Monday, March 22, 2010

Brazil Beckons

Brazil is a powerful force. There can be no more attractive beach idea than that of Northern Brazil, land of legendary music and white sand, where beautiful brown people dance in the sun, shaking impressive tushes all over the place.

That's the idea anyway. These photos are of Buzios, a beach peninsula an hour + outside of Rio de Janeiro. I was there a year ago during carnaval with an Argentine friend who had never been on a plane. I spent too much of my time working online in the hotel but I did get to see what's here for a couple of days and it was beautiful.

I wanted to post these then but it was winter, there was a major recession, and it just didn't seem right. But now it's spring in the Northern Hemisphere and here it's autumn. I've just had surgery to remove what threatened to take away any baby-making possibilities for the future. It was scary, my middle hurts, and Brazil is going to make it all better. If anything can, that tushy shaking dream sounds like a safe bet, right?

On the north coast of Brazil, between Natal and Salvador, near Recife, there's a beach town famous for surfing where dolphins swim right up to you. I'd heard of Pipa before Toni told me that's where she and her Brazilian-Italian husband would be for the month of April. They spent this year riding a BMW motorcycle from New York City down to Antarctica and back up to Pipa. They've gone penguin.

"You should come, there's plenty of room," she said. So I am. I'm leaving and going to a town full of Italians on a white sand beach in Brazil. To look for monkeys and dolphins.

Tuesday, March 9, 2010

Of Cats and Women

You know you're starting to do alright on the job when you have no time to enjoy what a few months ago was big news. And what is now regular biz. March brought new freelance work, visits from old friends, and a trip to Brazil on the horizon.

Lately I've fallen into a few time traps. You know how there's the thing you have to get taken care of that eats up your week? My February consisted mostly of:
  1. immigration appointments
  2. hospital/ health insurance admin negotiation
  3. planning my sister's bachelorette party, minus me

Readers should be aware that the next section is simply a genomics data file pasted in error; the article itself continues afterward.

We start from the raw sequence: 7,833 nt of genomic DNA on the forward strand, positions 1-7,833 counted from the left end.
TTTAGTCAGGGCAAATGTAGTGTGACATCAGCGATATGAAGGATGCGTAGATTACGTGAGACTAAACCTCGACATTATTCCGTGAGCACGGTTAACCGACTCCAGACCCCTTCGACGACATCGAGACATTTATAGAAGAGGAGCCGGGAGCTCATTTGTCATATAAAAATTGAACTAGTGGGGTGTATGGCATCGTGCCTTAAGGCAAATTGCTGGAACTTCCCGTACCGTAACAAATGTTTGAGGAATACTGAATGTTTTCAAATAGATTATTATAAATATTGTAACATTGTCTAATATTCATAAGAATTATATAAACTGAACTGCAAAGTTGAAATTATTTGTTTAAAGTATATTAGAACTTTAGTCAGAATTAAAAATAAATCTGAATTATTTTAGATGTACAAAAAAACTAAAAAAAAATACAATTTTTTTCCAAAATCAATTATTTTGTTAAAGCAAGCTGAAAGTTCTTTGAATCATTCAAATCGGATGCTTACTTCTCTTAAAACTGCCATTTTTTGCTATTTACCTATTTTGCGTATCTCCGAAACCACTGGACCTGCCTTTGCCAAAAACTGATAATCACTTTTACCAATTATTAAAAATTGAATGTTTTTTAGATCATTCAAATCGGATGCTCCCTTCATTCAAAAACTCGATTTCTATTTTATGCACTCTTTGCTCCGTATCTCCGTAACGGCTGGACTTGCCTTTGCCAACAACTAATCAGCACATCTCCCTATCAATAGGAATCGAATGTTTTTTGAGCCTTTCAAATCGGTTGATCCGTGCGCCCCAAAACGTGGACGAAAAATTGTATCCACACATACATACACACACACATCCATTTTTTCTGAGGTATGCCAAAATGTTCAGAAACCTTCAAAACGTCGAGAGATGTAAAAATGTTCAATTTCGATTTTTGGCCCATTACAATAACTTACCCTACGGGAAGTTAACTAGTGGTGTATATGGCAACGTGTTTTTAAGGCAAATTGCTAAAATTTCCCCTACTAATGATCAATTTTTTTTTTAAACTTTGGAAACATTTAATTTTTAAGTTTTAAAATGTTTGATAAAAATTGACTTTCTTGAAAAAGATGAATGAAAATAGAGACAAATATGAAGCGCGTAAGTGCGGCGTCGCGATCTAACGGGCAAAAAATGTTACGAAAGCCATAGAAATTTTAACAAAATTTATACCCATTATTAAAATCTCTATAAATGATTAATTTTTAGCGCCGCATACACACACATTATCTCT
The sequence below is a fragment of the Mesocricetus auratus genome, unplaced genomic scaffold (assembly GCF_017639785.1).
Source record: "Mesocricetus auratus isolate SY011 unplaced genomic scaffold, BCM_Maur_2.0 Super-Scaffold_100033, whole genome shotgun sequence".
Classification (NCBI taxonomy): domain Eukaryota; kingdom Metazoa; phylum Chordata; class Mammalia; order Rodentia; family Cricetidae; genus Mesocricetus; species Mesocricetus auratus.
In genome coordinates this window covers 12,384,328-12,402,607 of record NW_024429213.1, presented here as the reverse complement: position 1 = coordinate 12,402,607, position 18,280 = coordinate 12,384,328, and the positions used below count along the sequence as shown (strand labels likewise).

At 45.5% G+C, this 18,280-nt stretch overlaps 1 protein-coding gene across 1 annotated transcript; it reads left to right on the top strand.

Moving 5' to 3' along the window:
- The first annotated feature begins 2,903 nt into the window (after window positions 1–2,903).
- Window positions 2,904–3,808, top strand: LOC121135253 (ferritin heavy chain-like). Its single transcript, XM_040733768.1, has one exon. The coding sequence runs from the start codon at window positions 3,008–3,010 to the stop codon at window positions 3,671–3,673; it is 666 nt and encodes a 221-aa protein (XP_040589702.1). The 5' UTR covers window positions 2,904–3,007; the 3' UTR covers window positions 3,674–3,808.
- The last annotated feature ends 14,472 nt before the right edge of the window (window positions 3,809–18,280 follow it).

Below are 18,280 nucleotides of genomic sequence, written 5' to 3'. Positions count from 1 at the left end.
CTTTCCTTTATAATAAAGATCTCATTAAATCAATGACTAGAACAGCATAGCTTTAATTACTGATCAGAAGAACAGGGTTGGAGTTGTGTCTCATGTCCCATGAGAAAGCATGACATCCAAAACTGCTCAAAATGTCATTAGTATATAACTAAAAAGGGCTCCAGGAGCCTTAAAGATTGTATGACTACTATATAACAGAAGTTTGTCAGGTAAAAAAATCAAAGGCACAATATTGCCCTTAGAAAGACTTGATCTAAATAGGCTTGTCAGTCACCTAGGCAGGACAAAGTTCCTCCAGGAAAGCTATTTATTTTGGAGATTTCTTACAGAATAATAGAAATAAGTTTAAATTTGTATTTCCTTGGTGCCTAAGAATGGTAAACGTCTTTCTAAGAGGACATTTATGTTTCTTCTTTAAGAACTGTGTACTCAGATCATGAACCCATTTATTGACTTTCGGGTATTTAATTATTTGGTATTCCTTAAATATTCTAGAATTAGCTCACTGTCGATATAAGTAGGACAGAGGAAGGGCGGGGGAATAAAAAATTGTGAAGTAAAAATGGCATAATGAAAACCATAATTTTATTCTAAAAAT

4. plane tickets and cat transport
Lucky I had friends in town to distract me from the bureacracy.

When I got back here from Italy, I pursued a job at the newspaper, the Buenos Aires Herald, where I used to work. I interviewed and was offered an editorial spot. But it'd require a more permanent resident status. I put up a good fight at immigration.

But it's time to go. The same feeling that led me to settle down here in Buenos Aires 3 years ago, is taking me back to NYC, to an apartment and job in Brooklyn. Can I get a, ye-uh!? I am not complaining. But leaving is a very strange idea at the moment. As they say here, I've become Argentinesado. San Telmo meanderings, friends, bands, boys and habits. I'm not a travel journalist, I'm a resident of San T. But only for 2 more months I guess.

This last month brought a visit from an old friend who lives in San Francisco and another from Zaheda from New York. There were waist-high floods from the storms that hit Peru, and there were blackouts, though no destruction like in Chile.

I started work on a project at the Center for Small to Medium-Sized Business in Argentina, la Fundacion Observatorio PyME, comparing similar small companies here, in California, and in Germany. I'm doing a polo article for Ralph Lauren magazine and some music and fashion entries for the upcoming Encyclopedia of Latin Music.

Kasha got some visits from neighbor cats with aggressive territory marking. We live in a maze of an apartment building with all sorts of cat hiding places. She walks the maze looking for adversaries.

Molly from SF made friends with a new local each night out in Buenos Aires. On one of our nights out, I made a new Argentine friend who plays guitar with me out in the square. And he is so easy on the eyes. Summer.

End of summer is always a nostalgic time. For Kasha and myself, it's time to get ready for a big change. Back to life in English, with less Argentine beef.